'Phantom' Menace? Don't Believe Your Eyes
As aging-mass-murderer-seduces- teenage-ingenue tales go, "The Phantom of the Opera" is tough to beat. The saga of Erik and Christine has been the basis of a best-selling book, several movies and, in its Andrew Lloyd Webber stage incarnation, has grossed more than $3 billion in worldwide ticket sales and become the longest-running musical in Broadway history. (It's now ensconced at the Kennedy Center Opera House through Aug. 12.)
If the story seems mythical, perhaps that is because the original French novel (Gaston Leroux, 1911) is a version of a French fairy tale ("Beauty and the Beast"). Archetypes tell us something about ourselves, and "Phantom" floats on its dark romantic gloss, an ache of unrequited love. The genius of the production is its intricate marriage of plot, score and stagecraft. Think of it as a well-engineered watch.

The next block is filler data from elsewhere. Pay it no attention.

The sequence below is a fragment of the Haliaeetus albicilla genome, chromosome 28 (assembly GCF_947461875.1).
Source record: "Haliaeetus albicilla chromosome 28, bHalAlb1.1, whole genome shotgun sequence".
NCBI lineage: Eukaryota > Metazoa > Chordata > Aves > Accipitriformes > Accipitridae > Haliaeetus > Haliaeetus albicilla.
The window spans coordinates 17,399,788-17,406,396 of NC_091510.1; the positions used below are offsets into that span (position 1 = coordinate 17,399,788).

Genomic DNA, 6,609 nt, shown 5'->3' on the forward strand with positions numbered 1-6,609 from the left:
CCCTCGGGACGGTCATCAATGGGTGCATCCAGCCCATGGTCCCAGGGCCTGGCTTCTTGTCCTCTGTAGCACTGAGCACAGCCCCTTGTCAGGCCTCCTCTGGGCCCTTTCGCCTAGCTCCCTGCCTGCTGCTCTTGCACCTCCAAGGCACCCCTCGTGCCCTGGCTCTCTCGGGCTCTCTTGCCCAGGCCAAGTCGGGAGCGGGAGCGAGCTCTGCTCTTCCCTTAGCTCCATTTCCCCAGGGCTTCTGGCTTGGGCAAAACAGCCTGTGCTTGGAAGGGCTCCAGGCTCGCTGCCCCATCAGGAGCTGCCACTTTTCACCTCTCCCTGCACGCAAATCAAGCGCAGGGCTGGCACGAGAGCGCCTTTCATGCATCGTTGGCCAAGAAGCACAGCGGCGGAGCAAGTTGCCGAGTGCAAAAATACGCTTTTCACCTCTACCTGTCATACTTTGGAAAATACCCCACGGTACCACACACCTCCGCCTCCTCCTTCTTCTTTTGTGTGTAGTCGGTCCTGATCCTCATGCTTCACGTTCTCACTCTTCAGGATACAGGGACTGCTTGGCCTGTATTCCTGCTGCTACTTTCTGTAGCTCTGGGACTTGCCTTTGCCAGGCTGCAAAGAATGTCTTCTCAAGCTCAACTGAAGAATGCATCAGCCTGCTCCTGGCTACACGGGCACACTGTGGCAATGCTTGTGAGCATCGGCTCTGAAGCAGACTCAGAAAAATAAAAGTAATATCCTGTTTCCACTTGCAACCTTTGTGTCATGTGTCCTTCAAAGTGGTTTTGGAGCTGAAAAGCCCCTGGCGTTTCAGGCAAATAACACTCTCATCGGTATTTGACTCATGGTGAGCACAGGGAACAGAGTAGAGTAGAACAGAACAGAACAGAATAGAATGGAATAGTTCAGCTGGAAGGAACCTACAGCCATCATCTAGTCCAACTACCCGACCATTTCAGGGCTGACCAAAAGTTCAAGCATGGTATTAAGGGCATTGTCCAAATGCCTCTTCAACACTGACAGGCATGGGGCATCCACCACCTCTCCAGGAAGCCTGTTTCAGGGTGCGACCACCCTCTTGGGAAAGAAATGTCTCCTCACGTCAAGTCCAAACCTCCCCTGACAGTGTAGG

And here, a bit of the show's gears are revealed -- the most famous falling chandelier in theater history. An auction item at the beginning of the play, it is Lot No. 666. Archetypes, indeed.
In the play, a furious Phantom sends the chandelier crashing to the stage. In reality, a stage manager watches two monitors -- one showing the stage, the other showing the orchestra conductor -- and times the mechanized descent to both the music and action.
-- Neely Tucker